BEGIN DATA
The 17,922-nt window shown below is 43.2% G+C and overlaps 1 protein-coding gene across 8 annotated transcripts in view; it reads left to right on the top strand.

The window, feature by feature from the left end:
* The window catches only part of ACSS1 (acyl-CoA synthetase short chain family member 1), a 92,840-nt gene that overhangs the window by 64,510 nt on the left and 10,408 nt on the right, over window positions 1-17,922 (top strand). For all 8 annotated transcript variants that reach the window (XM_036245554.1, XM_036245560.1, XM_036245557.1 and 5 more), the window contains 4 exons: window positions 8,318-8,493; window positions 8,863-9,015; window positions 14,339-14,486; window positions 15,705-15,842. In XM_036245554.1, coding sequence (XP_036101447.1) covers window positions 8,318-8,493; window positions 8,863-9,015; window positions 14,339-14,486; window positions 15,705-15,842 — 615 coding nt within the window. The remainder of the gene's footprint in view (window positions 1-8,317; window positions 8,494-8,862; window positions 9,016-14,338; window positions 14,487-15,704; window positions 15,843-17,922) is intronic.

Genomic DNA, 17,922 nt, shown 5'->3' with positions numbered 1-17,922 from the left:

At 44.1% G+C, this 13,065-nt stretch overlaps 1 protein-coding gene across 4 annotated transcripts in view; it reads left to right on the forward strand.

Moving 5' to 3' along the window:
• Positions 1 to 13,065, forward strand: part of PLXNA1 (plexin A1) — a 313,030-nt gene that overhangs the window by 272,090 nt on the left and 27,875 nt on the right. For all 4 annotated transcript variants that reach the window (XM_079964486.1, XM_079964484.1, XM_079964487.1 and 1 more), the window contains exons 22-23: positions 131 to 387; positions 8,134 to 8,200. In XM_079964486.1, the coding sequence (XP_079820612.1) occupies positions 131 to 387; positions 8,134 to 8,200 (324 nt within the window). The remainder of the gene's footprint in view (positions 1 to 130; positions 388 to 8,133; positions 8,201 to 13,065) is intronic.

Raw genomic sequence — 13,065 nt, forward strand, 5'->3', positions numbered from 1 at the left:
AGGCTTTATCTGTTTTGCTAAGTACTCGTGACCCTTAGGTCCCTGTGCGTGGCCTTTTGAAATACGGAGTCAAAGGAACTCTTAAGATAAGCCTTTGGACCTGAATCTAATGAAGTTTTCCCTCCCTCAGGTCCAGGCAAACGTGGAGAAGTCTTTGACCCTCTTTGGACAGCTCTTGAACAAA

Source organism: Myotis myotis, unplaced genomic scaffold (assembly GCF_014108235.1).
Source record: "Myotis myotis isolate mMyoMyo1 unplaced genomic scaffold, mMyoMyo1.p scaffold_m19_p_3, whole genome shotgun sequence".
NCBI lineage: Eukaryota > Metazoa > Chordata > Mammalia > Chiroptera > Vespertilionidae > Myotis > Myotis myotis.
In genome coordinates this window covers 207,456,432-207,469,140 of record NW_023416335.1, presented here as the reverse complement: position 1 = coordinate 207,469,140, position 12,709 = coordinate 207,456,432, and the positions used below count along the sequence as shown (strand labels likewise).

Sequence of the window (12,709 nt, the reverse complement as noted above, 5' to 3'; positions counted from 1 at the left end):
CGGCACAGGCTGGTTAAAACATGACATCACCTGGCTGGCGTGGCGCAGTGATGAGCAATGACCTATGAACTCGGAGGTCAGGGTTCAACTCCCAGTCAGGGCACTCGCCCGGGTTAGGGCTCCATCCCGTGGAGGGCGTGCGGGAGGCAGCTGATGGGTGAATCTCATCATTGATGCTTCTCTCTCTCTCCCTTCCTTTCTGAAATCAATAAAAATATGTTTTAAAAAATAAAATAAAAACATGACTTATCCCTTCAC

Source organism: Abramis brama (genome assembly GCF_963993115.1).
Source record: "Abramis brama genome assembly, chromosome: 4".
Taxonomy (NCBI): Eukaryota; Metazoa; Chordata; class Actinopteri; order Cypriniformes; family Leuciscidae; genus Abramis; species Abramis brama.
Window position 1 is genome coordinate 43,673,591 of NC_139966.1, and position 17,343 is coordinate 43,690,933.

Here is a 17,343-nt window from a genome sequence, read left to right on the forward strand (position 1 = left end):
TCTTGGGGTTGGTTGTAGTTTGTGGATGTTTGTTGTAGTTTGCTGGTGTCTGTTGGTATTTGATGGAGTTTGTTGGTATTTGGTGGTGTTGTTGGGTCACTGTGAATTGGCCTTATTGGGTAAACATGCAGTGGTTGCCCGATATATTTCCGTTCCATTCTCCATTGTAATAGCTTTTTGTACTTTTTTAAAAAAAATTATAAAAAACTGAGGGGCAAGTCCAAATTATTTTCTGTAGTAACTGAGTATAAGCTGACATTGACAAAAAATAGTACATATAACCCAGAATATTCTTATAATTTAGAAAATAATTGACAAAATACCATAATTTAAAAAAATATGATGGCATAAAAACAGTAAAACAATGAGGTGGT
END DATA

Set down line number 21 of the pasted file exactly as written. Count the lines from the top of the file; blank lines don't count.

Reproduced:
TCTTGGGGTTGGTTGTAGTTTGTGGATGTTTGTTGTAGTTTGCTGGTGTCTGTTGGTATTTGATGGAGTTTGTTGGTATTTGGTGGTGTTGTTGGGTCACTGTGAATTGGCCTTATTGGGTAAACATGCAGTGGTTGCCCGATATATTTCCGTTCCATTCTCCATTGTAATAGCTTTTTGTACTTTTTTAAAAAAAATTATAAAAAACTGAGGGGCAAGTCCAAATTATTTTCTGTAGTAACTGAGTATAAGCTGACATTGACAAAAAATAGTACATATAACCCAGAATATTCTTATAATTTAGAAAATAATTGACAAAATACCATAATTTAAAAAAATATGATGGCATAAAAACAGTAAAACAATGAGGTGGT